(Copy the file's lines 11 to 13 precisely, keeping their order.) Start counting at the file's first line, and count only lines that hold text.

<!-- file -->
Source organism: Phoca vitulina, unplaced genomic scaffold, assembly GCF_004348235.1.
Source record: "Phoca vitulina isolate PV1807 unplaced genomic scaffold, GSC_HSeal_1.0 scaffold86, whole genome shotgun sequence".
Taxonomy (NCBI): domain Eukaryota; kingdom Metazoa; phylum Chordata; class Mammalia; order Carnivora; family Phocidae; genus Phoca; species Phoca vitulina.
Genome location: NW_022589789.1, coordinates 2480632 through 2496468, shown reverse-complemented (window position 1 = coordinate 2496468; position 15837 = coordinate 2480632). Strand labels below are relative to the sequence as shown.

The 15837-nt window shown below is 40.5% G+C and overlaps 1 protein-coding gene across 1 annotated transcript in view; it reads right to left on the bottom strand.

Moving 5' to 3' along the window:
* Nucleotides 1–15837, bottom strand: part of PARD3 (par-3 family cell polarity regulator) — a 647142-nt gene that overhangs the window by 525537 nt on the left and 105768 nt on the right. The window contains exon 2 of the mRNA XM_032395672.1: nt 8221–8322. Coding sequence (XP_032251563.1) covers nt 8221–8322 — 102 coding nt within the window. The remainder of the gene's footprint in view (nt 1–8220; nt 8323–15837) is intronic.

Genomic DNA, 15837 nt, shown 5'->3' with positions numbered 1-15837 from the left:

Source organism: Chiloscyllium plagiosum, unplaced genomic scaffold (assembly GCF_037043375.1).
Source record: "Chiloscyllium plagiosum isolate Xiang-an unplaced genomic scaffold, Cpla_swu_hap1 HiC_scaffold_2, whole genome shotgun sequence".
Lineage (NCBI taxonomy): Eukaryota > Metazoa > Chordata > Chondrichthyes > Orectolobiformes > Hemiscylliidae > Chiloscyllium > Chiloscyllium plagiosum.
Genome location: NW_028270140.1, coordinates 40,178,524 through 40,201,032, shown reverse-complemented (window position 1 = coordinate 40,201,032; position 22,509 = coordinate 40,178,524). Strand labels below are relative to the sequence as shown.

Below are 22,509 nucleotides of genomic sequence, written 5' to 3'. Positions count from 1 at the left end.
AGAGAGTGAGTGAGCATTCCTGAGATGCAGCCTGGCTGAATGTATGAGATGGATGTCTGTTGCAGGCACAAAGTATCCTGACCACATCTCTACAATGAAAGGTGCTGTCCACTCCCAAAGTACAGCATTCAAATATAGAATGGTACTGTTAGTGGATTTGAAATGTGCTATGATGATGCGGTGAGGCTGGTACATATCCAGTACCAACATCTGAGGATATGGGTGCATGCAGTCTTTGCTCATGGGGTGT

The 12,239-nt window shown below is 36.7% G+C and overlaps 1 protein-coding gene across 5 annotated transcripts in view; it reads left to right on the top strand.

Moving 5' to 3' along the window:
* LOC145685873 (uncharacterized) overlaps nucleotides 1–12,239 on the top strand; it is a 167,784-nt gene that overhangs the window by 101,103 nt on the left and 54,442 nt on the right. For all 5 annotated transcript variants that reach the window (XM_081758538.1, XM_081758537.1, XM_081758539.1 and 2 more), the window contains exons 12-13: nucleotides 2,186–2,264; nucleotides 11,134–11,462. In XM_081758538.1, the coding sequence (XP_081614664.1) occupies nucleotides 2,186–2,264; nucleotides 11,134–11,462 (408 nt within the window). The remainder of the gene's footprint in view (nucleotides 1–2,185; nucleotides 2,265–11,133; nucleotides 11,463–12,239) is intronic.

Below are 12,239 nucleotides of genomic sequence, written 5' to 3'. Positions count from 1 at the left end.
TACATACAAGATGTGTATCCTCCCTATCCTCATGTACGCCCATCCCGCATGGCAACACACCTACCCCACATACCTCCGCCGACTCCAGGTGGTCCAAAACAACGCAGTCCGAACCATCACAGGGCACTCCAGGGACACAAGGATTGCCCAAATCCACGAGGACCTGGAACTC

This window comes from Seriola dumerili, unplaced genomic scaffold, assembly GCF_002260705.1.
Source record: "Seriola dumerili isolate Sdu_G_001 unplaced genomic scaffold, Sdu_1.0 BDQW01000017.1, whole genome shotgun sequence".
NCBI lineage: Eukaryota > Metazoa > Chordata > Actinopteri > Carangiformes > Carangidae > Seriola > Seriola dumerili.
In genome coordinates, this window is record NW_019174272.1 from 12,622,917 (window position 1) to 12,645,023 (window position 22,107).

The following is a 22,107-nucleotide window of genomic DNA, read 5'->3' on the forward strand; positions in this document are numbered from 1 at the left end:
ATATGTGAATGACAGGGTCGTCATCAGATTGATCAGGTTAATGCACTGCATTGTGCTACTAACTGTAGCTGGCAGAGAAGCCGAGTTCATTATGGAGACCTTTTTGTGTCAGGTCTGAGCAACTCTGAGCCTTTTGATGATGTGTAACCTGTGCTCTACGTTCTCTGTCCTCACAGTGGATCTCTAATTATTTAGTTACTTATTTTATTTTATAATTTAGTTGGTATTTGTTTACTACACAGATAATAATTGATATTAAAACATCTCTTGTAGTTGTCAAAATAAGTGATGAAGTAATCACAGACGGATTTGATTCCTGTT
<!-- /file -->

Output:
Lineage (NCBI taxonomy): Eukaryota > Metazoa > Chordata > Chondrichthyes > Orectolobiformes > Hemiscylliidae > Chiloscyllium > Chiloscyllium plagiosum.
Genome location: NW_028270140.1, coordinates 40,178,524 through 40,201,032, shown reverse-complemented (window position 1 = coordinate 40,201,032; position 22,509 = coordinate 40,178,524). Strand labels below are relative to the sequence as shown.

Below are 22,509 nucleotides of genomic sequence, written 5' to 3'. Positions count from 1 at the left end.